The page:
INW-SU-13.jpg (86582 bytes) Sydney Architecture Images- Sydney University

Main Quadrangle University of Sydney 


Edmund Blacket 1854-9 Walter Liberty Vernon  1907


University Place


1855 - 1966
1902-1909 - Maclaurin Hall 1913-1918 - South Range 1920s - North-West Range 1966 - West Tower


Victorian Academic Gothic




Education Offices, lecture theatres, ceremonial hall. Landmark.
  Conrad Marten's watercolour of Blacket's design for the University, 1854
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  Very successful in its use of architectural symbolism to connote knowledge and prestige. Successful.
This group of Gothic Revival buildings, forming the Main Quadrangle is probably the most significant group of Gothic Revival buildings in Australia. 

Indicating the growth and development of the University of Sydney since its inception. The symbolic and functional heart of the University.

A series of two storey sandstone wings, some with attic storey and dormer windows, enclosing a quadrangle. The south range is Walter Liberty Vernon's interpretation of Gothic, with slate roofs and Tudor revival style chimneys. Maclaurin Hall has a steeply ribbed copper roof, topped by an elaborate copper/muntz metal lantern. A cloister follows the quadrangle facade of the south wing, returning to the east and the west. The West Range, by Professor L Wilkinson is Medieval Tudor Revival in style. The cloister extends to the central towers at the east and west archways into the quadrangle. The North Range is a continuation of West Range with final link to Great Hall. It does not have a cloister. All of the facades to the quadrangle feature a crenellated parapet, bossed string courses and ashlar stonework. The c. 1910 buildings have elaborate leadlight windows with coloured glass. The more recent buildings by Wilkinson have metal windows. The copper rainwater heads generally bear the date of construction of each section of the quadrangle.


The main quadrangle was commenced in 1855 with the construction of the East Range and the Great Hall. Plans for a southern range were abandoned due to the lack of funds and it was not until after the turn of the century that construction of Fisher Library (now MacLaurin Hall) was commenced. Further additions were made in 1913-1918 and the 1920s. The east side of the western tower was completed in 1963-1966. A cloister was partially constructed. Although schemes have been prepared by various architects including Leslie Wilkinson to complete the cloister, this work has not been undertaken.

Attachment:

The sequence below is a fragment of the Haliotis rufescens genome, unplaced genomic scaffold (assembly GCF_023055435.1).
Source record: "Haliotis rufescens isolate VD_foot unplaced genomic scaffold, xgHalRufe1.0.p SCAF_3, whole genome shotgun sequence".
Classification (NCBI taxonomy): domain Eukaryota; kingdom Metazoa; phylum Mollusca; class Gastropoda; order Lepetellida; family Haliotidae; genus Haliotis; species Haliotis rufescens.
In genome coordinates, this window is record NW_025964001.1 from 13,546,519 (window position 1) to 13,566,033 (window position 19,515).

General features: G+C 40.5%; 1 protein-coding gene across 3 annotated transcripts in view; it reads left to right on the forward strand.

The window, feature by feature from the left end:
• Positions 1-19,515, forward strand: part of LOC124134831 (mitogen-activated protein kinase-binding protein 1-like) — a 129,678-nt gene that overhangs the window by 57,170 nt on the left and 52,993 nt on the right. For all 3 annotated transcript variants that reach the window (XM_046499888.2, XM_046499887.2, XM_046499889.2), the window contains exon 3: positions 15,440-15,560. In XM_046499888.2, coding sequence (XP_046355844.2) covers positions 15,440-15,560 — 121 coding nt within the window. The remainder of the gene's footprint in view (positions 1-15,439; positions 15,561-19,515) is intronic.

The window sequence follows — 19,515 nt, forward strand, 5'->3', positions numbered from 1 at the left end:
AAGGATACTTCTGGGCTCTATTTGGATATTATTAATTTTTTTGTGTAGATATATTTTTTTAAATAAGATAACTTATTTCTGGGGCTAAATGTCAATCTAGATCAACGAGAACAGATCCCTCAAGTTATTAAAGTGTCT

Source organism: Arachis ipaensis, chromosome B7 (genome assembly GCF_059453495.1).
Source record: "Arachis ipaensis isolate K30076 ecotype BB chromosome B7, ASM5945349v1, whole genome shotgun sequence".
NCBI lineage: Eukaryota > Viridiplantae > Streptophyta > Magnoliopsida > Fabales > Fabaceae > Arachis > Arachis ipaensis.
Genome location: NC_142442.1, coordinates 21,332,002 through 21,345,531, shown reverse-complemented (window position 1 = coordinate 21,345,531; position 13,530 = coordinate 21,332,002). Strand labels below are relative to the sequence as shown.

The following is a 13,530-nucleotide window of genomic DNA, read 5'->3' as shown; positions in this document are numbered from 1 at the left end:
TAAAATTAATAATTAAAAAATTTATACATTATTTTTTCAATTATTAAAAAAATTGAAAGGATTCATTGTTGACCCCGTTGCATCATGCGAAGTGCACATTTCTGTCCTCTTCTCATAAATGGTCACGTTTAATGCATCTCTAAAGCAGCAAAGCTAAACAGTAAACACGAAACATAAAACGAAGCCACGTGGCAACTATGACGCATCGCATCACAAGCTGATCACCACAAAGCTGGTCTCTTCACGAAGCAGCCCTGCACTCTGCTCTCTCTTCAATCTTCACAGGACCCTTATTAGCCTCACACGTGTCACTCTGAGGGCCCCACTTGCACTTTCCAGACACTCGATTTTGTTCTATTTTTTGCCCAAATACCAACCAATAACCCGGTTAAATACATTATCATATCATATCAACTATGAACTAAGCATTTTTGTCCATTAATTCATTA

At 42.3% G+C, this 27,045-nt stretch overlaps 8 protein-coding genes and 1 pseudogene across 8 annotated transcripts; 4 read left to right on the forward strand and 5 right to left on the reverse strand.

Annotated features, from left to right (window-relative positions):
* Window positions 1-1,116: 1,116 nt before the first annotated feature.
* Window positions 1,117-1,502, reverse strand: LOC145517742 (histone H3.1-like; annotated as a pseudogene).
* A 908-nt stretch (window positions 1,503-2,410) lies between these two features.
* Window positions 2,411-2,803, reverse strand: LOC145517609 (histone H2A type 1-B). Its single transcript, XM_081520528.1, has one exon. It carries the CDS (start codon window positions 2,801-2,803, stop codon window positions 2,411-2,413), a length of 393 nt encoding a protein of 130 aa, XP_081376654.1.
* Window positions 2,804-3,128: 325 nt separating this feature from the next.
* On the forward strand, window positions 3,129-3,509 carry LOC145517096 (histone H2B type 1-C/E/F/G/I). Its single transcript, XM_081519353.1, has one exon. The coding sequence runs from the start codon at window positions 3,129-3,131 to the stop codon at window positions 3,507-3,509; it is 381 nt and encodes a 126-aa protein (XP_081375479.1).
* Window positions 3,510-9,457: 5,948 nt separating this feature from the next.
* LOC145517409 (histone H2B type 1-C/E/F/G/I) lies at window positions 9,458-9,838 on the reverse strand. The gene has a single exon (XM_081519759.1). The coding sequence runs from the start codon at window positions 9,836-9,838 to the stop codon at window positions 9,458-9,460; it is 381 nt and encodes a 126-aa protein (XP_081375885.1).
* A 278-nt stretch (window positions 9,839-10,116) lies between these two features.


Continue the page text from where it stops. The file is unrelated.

Special thanks to

The focus of activity in the University until the 1960s and still the symbolic centre of the institution. Australia's grandest secular exercise in the Gothic Revival style. The precinct contains two significant, and largely intact Gothic Revival style interiors of international importance: The Great Hall, 1854-59, by the former Colonial Architect Edmund Blacket assisted by James Barnet and MacLaurin Hall (formerly the Fisher Library), 1902-09 by the Government Architect Walter Liberty Vernon. The many historical associations of this group of buildings with both people and events, and its influence on the development of the colony, make it of national significance. Buildings have been designed and added to the precinct over an 80 year period, and have been homogeneous and sympathetic in character.

The Main Quadrangle was built in a number of stages between 1855 and 1966 and comprises the following building phases (see individual sheets): 1855-1862 East range and Great Hall by E T Blacket 1902-1909 Fisher Library and book stack by the Government Architect 1913-1918 South range and cloisters by the Government Architect 1921-1924 North and north-west ranges by Leslie Wilkinson with Wilson Neave & Berry 1926 South-west range and west face of western tower by Leslie Wilkinson with Wilson Neave & Berry 1963-1966 East face of western tower and cloisters by Fowell Mansfield & Maclurcan In 1927 the main quadrangle was levelled, the four lawns laid down to turf and the central pathways laid with flagstones. The work was carried out under the guidance of Professor E G Waterhouse who was also responsible for planting the jacaranda tree in the south-west corner of the main quadrangle. By 1853 the site for the University had been selected, and the following year Edmund Blacket, the Colonial Architect, resigned his post in order to devote his attention to the design and supervision of the new University buildings. He stated that his inspiration was the medieval quadrangles of the Oxford and Cambridge colleges. His design for the first stage closely resembled a contemporary example, that of a college at Finchley illustrated in the Builder. In addition, Blacket selected motifs from Charles Barry's designs for the new Houses of Parliament and from the published drawings of A.C. and A.W.N. Pugin. In the middle of 1854, the Vice-Provost, F.L.S. Merewether, prodded the Building Committee into committing to building an edifice on a grander scale "for the future". Accordingly the south wing proposal was abandoned, the east wing was extended to take the displaced accommodation and the Great Hall was much enlarged. This first stage was constructed between 1855 to 1862. Subsequent additions were made by the Government Architect, W.L. Vernon.